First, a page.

App Indexing To Connect Your Android App

Google announced that they can now index the content within Android apps. The mechanism for doing so, they call, is app indexing.

App indexing allows webmasters to connect pages from your web sites with specific content within your Android app. This enables Android smartphone users who have your app installed to open it directly from relevant mobile search results on Google. Here is a picture of it in action:

appindexing1

For example, a webmaster who has a recipe website and an Android app can benefit from this. When a Google searcher on a mobile device is shown one of your recipes as a search result, they will now be able to open that result directly in your app if they have it installed.

This currently works on the Google Search App version 2.8+ for Android 4.1+, and in mobile browsers on Android if the user is signed in. Plus, Google is only testing this with a select number of publishers. If you want to be included in this test, fill out this form.

To enable Google Search app indexing, you need to provide Google with information about the relationship between your app and web site. This process involves the following steps:

1.) Enable deep linking to specific content in your app by adding intent filters in your app manifest.
2.) Annotate these links in the associated web pages on your web site or in a Sitemap file.
3.) Opt in to allow Googlebot to crawl through your APK in the Google Play store to index your app content. You are automatically opted-in when you join as a participant in the early adopter program.

You can check out the video below to get more on app indexing

In this tutorial I will explain how to enable deep linking and indexing of your application content so that users can open this content directly from mobile search results.

Enabling Deep Links for App Content

To enable Google to crawl your app content and allow users to enter your app from search results, you must add intent filters for the relevant activities in your app manifest. These intent filters allow deep linking to the content in any of your activities. For example, the user might click on a deep link to view a page within a shopping app that describes a product offering that the user is searching for.

The following XML snippet shows how you might specify an intent filter in your manifest for deep linking. The URIs “example://gizmos” and “http://www.example.com/gizmos” both resolve to this activity.

 

<activity
android:name="com.example.android.GizmosActivity"
android:label="@string/title_gizmos" >
<intent-filter android:label="@string/filter_title_viewgizmos">
<action android:name="android.intent.action.VIEW" />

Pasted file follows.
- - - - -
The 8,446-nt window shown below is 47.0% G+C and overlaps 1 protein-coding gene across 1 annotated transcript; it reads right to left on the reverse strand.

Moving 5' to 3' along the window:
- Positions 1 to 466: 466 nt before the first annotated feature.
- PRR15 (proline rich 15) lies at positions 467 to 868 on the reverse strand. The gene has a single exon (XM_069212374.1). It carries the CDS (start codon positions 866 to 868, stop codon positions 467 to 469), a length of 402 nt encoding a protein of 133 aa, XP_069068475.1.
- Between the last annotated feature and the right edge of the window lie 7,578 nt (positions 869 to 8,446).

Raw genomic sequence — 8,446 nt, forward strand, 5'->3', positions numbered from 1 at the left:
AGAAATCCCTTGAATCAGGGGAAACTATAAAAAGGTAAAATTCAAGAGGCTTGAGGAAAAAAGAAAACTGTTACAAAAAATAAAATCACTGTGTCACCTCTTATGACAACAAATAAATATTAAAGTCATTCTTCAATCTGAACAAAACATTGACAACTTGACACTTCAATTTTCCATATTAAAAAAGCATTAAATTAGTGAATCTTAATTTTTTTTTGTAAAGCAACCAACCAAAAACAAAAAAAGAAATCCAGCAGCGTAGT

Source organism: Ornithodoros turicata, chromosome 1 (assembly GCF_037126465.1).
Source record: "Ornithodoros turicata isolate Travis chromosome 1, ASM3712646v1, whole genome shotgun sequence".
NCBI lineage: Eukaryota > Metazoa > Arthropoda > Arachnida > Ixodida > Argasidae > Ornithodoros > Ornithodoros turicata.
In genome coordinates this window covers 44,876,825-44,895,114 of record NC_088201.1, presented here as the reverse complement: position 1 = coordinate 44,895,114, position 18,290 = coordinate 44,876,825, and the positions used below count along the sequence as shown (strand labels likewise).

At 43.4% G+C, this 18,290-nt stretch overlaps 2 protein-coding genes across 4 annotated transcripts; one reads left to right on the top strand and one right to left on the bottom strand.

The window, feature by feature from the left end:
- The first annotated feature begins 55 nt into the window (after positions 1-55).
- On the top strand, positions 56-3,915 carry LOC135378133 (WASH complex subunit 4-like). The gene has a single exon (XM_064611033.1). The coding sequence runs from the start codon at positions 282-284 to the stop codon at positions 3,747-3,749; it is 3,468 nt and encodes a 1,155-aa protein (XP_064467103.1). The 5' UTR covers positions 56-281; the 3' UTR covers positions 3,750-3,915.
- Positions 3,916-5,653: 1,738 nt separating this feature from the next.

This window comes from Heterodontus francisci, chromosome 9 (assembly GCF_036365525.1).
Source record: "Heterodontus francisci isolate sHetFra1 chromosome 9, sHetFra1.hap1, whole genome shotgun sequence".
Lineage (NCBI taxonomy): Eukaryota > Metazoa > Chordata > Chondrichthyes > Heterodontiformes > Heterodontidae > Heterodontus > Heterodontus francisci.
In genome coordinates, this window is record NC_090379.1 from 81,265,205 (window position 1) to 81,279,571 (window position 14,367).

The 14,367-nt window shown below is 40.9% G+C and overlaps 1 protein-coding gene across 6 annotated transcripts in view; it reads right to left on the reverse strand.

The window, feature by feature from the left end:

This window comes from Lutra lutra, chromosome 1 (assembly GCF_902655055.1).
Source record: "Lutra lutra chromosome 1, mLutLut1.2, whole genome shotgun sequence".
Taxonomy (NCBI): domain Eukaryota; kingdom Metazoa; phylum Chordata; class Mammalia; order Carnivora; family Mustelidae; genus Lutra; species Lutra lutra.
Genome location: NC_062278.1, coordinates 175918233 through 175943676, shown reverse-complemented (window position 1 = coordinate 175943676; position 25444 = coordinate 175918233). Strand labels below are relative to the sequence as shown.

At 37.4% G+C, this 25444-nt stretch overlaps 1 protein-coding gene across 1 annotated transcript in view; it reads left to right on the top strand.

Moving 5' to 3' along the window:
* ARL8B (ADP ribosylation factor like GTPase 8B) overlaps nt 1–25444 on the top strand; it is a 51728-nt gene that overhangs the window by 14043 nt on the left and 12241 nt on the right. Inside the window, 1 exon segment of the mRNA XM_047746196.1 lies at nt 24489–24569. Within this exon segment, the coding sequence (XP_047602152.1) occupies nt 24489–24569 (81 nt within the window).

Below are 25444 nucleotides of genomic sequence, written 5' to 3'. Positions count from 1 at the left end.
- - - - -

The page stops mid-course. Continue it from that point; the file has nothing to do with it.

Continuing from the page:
<category android:name="android.intent.category.DEFAULT" />
<category android:name="android.intent.category.BROWSABLE" />
<!-- Accepts URIs that begin with "http://www.example.com/gizmos” -->
<data android:scheme="http"
android:host="www.example.com"
android:pathPrefix="/gizmos" />
<!-- note that the leading "/" is required for pathPrefix-->
<!-- Accepts URIs that begin with "example://gizmos”
<data android:scheme="example"
android:host="gizmos" />
-->
</intent-filter>
</activity>

 

 

Once you’ve added intent filters with URIs for activity content to your app manifest, Android is able to route any Intent that has matching URIs to your app at runtime.

Read Data from Incoming Intents

Once the system starts your activity through an intent filter, you can use data provided by the Intent to determine what you need to render. Call the getData() and getAction() methods to retrieve the data and action associated with the incoming Intent. You can call these methods at any time during the lifecycle of the activity, but you should generally do so during early callbacks such as onCreate() or onStart().

Here’s a snippet that shows how to retrieve data from an Intent:

 

@Override
public void onCreate(Bundle savedInstanceState) {
super.onCreate(savedInstanceState);
setContentView(R.layout.main);

Intent intent = getIntent();
String action = intent.getAction();
Uri data = intent.getData();
}

 

Test Your Deep Links

You can use the Android Debug Bridge with the activity manager (am) tool to test that the intent filter URIs you specified for deep linking resolve to the correct app activity. You can run the adb command against a device or an emulator.

The general syntax for testing an intent filter URI with adb is:

 

$ adb shell am start
-W -a android.intent.action.VIEW
-d <URI> <PACKAGE>
[/code]

For example, the command below tries to view a target app activity that is associated with the specified URI.


$ adb shell am start
-W -a android.intent.action.VIEW
-d "example://gizmos" com.example.android

 

 

The code above is linked to the code from developer.android.com

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